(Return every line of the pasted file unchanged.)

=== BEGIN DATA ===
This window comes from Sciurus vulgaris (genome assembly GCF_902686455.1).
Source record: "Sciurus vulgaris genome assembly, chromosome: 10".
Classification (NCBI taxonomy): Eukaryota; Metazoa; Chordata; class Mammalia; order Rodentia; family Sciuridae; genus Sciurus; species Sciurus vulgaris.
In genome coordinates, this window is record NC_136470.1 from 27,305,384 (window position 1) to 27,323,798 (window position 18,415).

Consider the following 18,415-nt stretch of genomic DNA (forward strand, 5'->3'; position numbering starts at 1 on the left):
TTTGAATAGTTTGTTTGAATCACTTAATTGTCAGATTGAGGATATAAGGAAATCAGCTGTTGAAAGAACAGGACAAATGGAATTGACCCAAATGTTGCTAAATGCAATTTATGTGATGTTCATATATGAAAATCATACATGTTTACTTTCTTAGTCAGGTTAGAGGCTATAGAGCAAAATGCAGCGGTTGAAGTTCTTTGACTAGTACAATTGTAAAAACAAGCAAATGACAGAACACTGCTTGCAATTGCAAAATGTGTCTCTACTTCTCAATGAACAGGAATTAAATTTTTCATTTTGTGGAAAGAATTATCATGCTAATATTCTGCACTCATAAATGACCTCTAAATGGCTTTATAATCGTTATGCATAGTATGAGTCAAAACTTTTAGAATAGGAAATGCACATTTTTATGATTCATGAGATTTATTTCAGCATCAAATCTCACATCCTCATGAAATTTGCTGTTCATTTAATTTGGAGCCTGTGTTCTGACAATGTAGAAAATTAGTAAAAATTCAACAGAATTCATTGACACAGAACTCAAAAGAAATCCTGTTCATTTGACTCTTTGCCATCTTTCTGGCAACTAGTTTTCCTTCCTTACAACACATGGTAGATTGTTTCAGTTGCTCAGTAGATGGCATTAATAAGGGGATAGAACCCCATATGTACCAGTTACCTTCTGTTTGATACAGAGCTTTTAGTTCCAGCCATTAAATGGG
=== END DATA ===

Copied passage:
This window comes from Sciurus vulgaris (genome assembly GCF_902686455.1).
Source record: "Sciurus vulgaris genome assembly, chromosome: 10".
Classification (NCBI taxonomy): Eukaryota; Metazoa; Chordata; class Mammalia; order Rodentia; family Sciuridae; genus Sciurus; species Sciurus vulgaris.
In genome coordinates, this window is record NC_136470.1 from 27,305,384 (window position 1) to 27,323,798 (window position 18,415).

Consider the following 18,415-nt stretch of genomic DNA (forward strand, 5'->3'; position numbering starts at 1 on the left):
TTTGAATAGTTTGTTTGAATCACTTAATTGTCAGATTGAGGATATAAGGAAATCAGCTGTTGAAAGAACAGGACAAATGGAATTGACCCAAATGTTGCTAAATGCAATTTATGTGATGTTCATATATGAAAATCATACATGTTTACTTTCTTAGTCAGGTTAGAGGCTATAGAGCAAAATGCAGCGGTTGAAGTTCTTTGACTAGTACAATTGTAAAAACAAGCAAATGACAGAACACTGCTTGCAATTGCAAAATGTGTCTCTACTTCTCAATGAACAGGAATTAAATTTTTCATTTTGTGGAAAGAATTATCATGCTAATATTCTGCACTCATAAATGACCTCTAAATGGCTTTATAATCGTTATGCATAGTATGAGTCAAAACTTTTAGAATAGGAAATGCACATTTTTATGATTCATGAGATTTATTTCAGCATCAAATCTCACATCCTCATGAAATTTGCTGTTCATTTAATTTGGAGCCTGTGTTCTGACAATGTAGAAAATTAGTAAAAATTCAACAGAATTCATTGACACAGAACTCAAAAGAAATCCTGTTCATTTGACTCTTTGCCATCTTTCTGGCAACTAGTTTTCCTTCCTTACAACACATGGTAGATTGTTTCAGTTGCTCAGTAGATGGCATTAATAAGGGGATAGAACCCCATATGTACCAGTTACCTTCTGTTTGATACAGAGCTTTTAGTTCCAGCCATTAAATGGG